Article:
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Food & Drink

Q&As with Meatopia’s Makers and Shakers

Photo: Courtesy photos, License: N/A

Courtesy photos

Tim Rattray: The future of barbecue, says Ozersky

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Josh Ozersky, food writer and Meatopia creator

Let’s run through your work history a second…
Rattray: My first job was at Biga on the Banks. I was there for almost a year. I heard about what Andrew Weissman was doing at Le Reve and I wanted to be a part of it. I talked to Bruce and told him I thought it was time for me to get into something different. He was really supportive…actually, he might have called Andrew for me. Andrew wasn’t hiring at the time, but I met with him, poured my heart out and trailed him for the night. He let me taste stuff as they were cooking. Andrew ended up making a spot for me. I spend the next few year with him and worked my way up. It was the best spot, the Le Reve kitchen was such a small kitchen, you had to learn a little bit of everything. I met really good cooks that I’m still friendly with and talk to. Later, I helped open Il Sogno and later Sandbar as opening sous under chef Chris Carlson. I decided to take some time and stage in New York with people I’d contacted on twitter and via blogs. I did Le Cirque for a while and staged with Le Bernandin.

What was that experience like?
Rattray: I’d grown up on a big city but had never been in a place like New York. I had a chance to eat …it was an eye opener. When I came back I started thinking that at some point I would love to do something on my own based on the ideas that I had.

Did you think The Granary would ever turn into such a hit?
Rattray: No. I laugh about it with my brother. Even if we were in the best spot, we were just two guys no one knew about, we were doing weird stuff. It was a tough sell for people as a whole especially with the evening. We thought, ‘Hopefully in a few years, we’ll build a clientele,’ and in the first few months, this blew up. We were so busy doing 18 hour days, seven days a week. We just had to keep our heads down and keep going so we wouldn't drown. It’s been great. I’m appreciative, but I can’t rest on that. I have to keep trying to get better every day. I used to say a goal without a timeline is just a dream. At 26, I used to say if I can have a restaurant by the time I’m 30, I’ll be good. Now, I’m 30 and I feel like I’m behind. (He laughs).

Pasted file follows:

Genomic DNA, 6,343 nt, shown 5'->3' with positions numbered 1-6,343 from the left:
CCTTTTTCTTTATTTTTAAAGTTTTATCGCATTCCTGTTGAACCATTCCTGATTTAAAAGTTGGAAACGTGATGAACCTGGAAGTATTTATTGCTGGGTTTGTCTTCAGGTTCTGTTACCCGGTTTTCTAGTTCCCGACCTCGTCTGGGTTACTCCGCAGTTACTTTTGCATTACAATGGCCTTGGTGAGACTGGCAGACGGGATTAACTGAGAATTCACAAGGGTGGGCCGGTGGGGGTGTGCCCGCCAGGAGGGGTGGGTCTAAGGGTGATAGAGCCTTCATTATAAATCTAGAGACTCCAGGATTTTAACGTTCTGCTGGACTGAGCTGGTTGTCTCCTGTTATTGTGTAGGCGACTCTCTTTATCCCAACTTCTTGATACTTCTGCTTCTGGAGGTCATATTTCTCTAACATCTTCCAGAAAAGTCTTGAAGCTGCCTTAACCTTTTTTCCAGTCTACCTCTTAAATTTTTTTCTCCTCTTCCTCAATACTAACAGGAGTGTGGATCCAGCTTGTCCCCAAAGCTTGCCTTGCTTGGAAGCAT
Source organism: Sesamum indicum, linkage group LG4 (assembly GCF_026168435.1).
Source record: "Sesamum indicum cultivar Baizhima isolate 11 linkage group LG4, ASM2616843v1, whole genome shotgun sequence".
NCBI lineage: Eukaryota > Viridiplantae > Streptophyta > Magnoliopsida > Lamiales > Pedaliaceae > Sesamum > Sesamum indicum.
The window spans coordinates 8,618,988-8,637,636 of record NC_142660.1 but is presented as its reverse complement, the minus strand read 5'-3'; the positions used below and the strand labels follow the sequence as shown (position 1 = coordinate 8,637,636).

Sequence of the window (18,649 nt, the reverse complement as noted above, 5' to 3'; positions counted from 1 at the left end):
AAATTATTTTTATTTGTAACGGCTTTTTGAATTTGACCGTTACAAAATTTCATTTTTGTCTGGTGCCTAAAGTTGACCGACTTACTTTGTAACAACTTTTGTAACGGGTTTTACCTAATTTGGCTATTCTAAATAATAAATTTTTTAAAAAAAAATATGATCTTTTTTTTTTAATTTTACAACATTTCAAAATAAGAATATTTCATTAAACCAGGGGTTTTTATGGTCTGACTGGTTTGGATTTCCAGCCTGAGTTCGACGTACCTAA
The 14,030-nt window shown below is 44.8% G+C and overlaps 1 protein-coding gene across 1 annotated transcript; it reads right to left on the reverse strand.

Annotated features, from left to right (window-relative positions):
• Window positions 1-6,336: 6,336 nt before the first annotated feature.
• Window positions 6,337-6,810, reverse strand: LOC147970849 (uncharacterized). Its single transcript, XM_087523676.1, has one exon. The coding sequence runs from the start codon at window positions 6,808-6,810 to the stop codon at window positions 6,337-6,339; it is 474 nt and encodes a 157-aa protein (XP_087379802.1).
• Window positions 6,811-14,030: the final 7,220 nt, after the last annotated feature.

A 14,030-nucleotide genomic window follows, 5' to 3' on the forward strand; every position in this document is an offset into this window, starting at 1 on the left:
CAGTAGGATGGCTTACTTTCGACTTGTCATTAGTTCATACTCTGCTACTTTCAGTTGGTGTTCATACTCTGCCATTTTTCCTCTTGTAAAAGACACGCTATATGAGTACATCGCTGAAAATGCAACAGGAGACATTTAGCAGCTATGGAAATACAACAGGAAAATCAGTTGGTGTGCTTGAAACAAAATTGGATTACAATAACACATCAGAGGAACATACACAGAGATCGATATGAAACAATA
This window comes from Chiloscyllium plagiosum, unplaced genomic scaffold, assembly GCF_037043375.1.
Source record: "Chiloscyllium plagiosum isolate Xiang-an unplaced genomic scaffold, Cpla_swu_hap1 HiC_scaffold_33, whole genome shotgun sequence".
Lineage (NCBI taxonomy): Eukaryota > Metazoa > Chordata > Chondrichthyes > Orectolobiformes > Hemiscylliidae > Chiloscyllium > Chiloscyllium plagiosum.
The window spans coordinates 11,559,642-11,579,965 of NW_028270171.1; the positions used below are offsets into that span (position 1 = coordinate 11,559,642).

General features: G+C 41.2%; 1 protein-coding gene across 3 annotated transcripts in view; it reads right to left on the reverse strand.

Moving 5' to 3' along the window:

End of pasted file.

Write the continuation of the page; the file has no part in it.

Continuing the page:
What part did you play with Josh’s first visit?
Rattray: The Pearl people told me they were trying to court him. I’m pretty active on following people in New York, San Francisco, so I knew about Meatopia. It was more of trying to put our best food forward. Make delicious food, great beer and show them what we’re doing. He ended up just loving it. Josh is a polarizing figure so some people, but I really loved and appreciated when he told me what he liked and what he didn’t.

What do you think the event will do for the city?
Rattray: I think for everyone that’s cooking and making awesome beverages and cocktails, it’s great that (the event) is coming down here. It’s a personal opportunity to show people what we’re doing. It’s a time to step up our game and put out good, quality food so these chefs think of San Antonio as a place to go back to.

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